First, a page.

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Channel 4 Documentary

The fourth channel's distinctive take on non-fiction television

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There was a time when, if someone started talking enthusiastically about television documentary, one knew more or less what they meant: they meant Denis Mitchell's Morning in the Streets (BBC, tx. 25/3/1959) and Kenneth Clark's Great Temples of the World (ITV, 1964-66), BBC2's The Great War (1964), Mike Grigsby's Deckie Learner (ITV, tx. 16/6/1965), Jeremy Isaacs' The World at War (ITV, 1973-74) and so on.

Not any more though: from 1982, with the birth of Channel 4, the last 25 years of the British TV documentary has been so rigorously re-shaped, re-formed, re-constituted and generally re-charged that if one is going to talk about documentaries in the Grierson sense of the term one has to start with "By documentary, of course, I don't mean..."

While Channel 4 has engaged in some lamentable instances of what one probably doesn't mean, it has fully acknowledged its remit to appeal to tastes and interests not generally catered for by ITV - and, to be fair, laid its cards out in good faith from the beginning, arranging them (for the most part) into three general categories. These have ranged from historical documentaries (such as Trevor Phillips' examination of the origins of Britain's Slave Trade, 1999) to the cultural documentary (Peter Greenaway's observations on 4 American Composers, 1984) to, quite simply, the offbeat (the ephemeral depression of Caspar Berry's An A-Z of the End of the World, 1999).

The advantage of television history usually lies in its immediacy, though it often runs the risk of over-simplification. Channel 4, conscious of such pitfalls, has presented some exceptionally fine historical studies that, in their various and distinctive ways, could rival Jeremy Isaacs' 1973 classic: Vietnam (1983), lambasting colonialism despite being a joint English, French and American production; The Spanish Civil War (1983-84), keeping the perspective honestly and rigorously Spanish; The Boer War (1999), an unhurried and astonishingly earthy treatment; and, inevitably, The Falklands War (1992), an anniversary item (subtitled 'The Unnecessary War') recounting the South Atlantic political anomaly. Whether concentrating on individuals, such as the down-to-earth biography of the theatrical General Douglas MacArthur, American Caesar (1984), or presenting expansive overviews, with Professor Niall Ferguson's six-hour triumphalist view of Britain's imperialist adventures, Empire (2003), Channel 4's historical treatments have often made for compelling as well as educative viewing.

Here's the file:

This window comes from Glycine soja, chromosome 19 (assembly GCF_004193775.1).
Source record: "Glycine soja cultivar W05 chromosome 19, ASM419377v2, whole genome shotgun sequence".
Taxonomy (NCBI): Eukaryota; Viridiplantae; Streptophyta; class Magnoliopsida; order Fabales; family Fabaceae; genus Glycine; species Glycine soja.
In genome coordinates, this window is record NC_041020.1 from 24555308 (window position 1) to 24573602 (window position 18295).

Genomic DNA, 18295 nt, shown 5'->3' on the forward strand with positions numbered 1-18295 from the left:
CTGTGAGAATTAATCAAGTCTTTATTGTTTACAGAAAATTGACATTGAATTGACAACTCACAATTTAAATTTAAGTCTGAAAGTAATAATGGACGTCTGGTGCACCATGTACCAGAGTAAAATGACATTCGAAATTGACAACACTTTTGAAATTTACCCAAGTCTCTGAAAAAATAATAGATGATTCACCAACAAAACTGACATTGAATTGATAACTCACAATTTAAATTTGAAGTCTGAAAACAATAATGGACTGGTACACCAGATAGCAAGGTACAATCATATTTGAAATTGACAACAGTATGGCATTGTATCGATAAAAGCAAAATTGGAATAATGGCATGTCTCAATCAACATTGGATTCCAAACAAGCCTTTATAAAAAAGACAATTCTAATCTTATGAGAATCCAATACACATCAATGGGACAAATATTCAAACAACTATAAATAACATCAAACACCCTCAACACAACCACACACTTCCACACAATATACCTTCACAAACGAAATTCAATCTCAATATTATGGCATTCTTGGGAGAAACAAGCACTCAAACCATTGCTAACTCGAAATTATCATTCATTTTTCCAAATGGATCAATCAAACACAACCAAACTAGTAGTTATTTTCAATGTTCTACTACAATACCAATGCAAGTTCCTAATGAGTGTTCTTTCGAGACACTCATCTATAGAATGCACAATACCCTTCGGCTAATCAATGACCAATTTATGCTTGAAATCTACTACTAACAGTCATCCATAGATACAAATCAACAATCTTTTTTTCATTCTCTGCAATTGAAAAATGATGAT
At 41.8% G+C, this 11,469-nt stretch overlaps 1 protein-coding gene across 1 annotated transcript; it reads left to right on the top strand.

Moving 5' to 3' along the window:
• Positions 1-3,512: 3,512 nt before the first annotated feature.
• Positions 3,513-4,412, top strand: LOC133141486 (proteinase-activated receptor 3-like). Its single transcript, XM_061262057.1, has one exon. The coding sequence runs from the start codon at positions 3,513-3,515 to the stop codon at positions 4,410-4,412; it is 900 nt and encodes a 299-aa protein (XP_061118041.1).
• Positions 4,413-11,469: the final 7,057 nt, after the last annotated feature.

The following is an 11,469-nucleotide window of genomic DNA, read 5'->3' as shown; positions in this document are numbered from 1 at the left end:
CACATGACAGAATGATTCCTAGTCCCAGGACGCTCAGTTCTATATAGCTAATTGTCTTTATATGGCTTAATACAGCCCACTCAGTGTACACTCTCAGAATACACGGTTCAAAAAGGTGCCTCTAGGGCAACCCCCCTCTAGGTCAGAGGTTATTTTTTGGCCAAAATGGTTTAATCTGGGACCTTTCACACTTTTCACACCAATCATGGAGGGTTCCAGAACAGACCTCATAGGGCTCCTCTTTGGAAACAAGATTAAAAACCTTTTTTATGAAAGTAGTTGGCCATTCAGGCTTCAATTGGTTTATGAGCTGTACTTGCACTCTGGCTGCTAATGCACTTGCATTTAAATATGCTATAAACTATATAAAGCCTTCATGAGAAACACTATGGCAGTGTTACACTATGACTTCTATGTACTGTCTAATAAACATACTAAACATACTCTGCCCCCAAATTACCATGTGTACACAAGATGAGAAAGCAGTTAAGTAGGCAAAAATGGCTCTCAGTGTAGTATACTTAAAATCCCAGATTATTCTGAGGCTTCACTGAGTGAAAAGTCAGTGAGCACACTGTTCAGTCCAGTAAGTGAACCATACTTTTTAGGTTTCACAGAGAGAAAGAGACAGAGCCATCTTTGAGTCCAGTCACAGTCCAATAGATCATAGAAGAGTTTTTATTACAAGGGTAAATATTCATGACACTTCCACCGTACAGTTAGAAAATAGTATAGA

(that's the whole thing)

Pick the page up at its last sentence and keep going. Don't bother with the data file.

Alternatively, if one considers that the 'documentary' is after all more of a state of mind than a form, Four has always excelled in offering insights into the most fascinating and obscure aspects of the arts. A Personal Journey With Martin Scorsese Through American Movies (1995) followed the filmmaker's self-examination as a director, using aspects of Hollywood history to relate to his own personal expression. John Peel's Sound of the Suburbs (1999) focused on what was at times a rather self-indulgent hypothesis that real modern pop emerged from urban decline. Andy Warhol (2002) was presented to commemorate the 15th anniversary of his death, and the Tate Modern's biggest exhibition of the artist's work.